Previous studies found more than 50 different phytochmical molecules over different parts of the plant, that were successfully isolated. It was found put that leaves of Cat’s Claw contain higher C of oxindole alkaloid comparing to its concentration in stem break and branches, that was found by Laus studies. Presence of TOA ( tetracyclic oxindole alkaloid) and POA(pentacyclic oxindole alkaloid). These two are liable to isomerization that depends mainly on medium polarity, pH ands temperature. According to the new chemical studies that were working on a wild population of Cat’s Claw in Peru, new chemical variations signified existence of three specific chemotypes that produce different alkaloidal constituents. The first chemotype is mainly composed of POA with the insertion of D/E ring, second type consists of POA with trans D/E junction, whether chemotype 3 is made of TOA derivatives.
Biological properties of Cat’s Claws.
The root of Uncaria tomentosa was used traditionally to stop inflammations, arthritis, infections, gastric ulcers.Also was documented to be used for blood purifications, the wounds were washed with the Cat’s Claw which allows skin healing and disinfecting skin around the wound and the wound itself, besides that if was used to treat more serious cases such as kidney problem, asthma, menstrual irregularity and various abscesses. It was also mentioned as treatment of mental disorders such as anxiety. Summing up all the properties and impacts of the plant it is biological activity triggers the following areas:
Antioxidant and Anti-Neoplastic activities of U. Tomentosa.
What makes Cat’s Caw an antioxidant plant is presence of specific alkaloids and its monomers (flavan-3-ol) and polyphenol. The aqueous extract of the plant reacts on oxidative processes, involving peroxinitrate. Hydroxybenzoic acids, proanthocyanidins acids hydroxycinnamic were responsible for protein radical scavenging and anti-oxidant activities. U. tomentosa aqueous extract was found to protect against oxidative stress in human erythrocytes and relieve chronic intestinal inflammation in rats Another in vitro study revealed that the cat’s claw prevented the inducible nitric oxide synthase (iNOS) gene expression caused by lipopolysaccharide, nitrite formation, cell death, and theNF-kappaB activation. Cat’s claw possessed a cytoprotective effect due to its ability to interact with the injurious oxidant, therefore, it may act on regulating cell death caused by indomethacin. U. Tomentosa extraction effects appeared to be anti-proliferated efficacy against colon adenocarcinoma and breast cancer. U. tomentosa hot water extract prevents inflammatory responses as well as tumor cell proliferation by inhibiting the transcriptional nuclear factor kappa beta activation without interfering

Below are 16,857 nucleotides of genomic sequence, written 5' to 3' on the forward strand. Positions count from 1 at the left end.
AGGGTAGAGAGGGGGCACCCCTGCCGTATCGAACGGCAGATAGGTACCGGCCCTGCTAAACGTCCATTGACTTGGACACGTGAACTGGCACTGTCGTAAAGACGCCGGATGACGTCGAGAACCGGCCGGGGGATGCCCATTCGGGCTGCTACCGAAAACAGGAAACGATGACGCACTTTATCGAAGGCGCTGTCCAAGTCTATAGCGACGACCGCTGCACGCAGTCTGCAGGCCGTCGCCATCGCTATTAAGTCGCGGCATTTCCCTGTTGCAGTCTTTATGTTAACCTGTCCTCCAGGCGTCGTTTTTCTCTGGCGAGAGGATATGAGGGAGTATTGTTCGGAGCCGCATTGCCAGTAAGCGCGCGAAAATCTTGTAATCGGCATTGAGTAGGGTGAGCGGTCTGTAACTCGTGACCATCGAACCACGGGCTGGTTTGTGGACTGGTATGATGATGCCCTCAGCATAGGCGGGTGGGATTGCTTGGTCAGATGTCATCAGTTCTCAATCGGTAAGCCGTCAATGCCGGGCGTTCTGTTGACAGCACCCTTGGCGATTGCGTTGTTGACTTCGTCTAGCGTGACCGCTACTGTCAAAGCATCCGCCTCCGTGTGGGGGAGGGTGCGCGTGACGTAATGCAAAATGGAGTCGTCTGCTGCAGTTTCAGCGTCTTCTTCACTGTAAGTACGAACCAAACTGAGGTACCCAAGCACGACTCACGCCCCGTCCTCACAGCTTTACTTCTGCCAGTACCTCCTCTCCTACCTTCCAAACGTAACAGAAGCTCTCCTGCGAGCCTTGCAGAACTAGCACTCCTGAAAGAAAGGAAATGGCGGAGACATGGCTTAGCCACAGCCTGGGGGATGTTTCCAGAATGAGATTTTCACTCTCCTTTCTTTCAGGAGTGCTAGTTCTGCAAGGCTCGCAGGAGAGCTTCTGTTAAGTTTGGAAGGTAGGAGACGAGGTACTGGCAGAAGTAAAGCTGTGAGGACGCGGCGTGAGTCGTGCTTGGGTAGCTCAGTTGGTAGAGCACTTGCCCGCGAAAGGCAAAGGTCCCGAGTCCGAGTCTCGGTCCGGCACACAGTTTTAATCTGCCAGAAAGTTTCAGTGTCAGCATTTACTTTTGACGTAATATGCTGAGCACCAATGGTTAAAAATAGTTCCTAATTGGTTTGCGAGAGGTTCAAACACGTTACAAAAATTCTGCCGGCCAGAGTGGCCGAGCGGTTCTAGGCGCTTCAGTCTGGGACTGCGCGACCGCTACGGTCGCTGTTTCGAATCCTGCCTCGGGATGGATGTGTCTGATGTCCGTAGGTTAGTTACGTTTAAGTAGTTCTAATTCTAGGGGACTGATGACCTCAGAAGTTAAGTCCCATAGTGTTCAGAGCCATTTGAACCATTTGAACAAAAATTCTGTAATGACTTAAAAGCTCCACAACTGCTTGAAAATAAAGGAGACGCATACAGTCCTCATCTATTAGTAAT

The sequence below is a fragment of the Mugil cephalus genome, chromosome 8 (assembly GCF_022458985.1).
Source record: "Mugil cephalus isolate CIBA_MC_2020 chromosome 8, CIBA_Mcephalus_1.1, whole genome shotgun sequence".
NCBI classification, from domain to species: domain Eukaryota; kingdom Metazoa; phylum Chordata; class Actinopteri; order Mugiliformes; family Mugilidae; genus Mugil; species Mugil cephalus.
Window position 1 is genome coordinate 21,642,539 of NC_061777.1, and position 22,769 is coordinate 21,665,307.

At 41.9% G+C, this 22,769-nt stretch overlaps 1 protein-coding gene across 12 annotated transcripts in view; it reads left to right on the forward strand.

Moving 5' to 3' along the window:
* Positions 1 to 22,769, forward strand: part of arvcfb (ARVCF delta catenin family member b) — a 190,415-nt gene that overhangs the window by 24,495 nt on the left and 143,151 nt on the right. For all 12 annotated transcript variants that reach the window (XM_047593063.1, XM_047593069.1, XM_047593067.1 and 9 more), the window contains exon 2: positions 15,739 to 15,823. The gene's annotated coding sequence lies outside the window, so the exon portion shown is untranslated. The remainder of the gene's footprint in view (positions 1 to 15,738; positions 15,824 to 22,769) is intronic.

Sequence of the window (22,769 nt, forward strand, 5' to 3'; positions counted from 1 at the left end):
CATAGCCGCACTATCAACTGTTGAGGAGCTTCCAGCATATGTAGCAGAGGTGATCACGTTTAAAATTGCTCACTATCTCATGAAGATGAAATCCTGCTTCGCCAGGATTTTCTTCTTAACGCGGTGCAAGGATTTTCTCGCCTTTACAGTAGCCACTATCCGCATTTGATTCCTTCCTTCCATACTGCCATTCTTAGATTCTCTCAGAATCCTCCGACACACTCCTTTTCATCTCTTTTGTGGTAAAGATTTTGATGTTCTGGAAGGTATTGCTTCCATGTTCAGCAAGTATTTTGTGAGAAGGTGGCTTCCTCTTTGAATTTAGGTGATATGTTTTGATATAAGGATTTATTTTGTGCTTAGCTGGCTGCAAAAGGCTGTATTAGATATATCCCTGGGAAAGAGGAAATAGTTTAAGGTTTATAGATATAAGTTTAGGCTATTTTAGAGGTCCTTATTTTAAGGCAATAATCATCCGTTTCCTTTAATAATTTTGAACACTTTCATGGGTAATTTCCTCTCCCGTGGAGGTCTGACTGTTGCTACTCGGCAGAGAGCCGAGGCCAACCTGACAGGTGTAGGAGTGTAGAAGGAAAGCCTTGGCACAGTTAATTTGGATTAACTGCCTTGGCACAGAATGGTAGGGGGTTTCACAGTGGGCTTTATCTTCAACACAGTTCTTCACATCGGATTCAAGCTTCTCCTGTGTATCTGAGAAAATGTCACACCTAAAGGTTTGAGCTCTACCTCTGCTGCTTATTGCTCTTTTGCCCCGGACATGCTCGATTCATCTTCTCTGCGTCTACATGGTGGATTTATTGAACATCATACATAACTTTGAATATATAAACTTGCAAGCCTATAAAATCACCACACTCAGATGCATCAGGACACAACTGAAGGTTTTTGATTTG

with interleukin-2(IL-2) production or (IL-2) receptor signaling.
Anti-inflammatory and antimicrobial activities.
POA isolated from Cat’s Claws was having an impacting on the lymphocyte proliferation-regulation factor released from human endothelial cells, besides TOA was proofed to reduce POA activity on these cells in a dose-related manner. The plant bark extraction stimulates the in vitro production of IL-6 and IL-1 in rat alveolar and lipopolysaccharide- stimulated macrophages and suppressive activities on cancer cell multiplication appears to be due to apoptosis induction. U. tomentosa bark extraction reduced lung inflammation in all mice treated with the plant. Cat’s Claw showed remarkable antifungal efficacy against various anidulafungin, terbinafine and fluconazole-resistant The antiprotozoal activity has been recently documented by Batiha et al against Babesia and Theileria parasites and this efficacy was attributed to its ability to digest harmful microorganisms. Therefore U.tomentosa could be a good complementary antiprotozoal herb.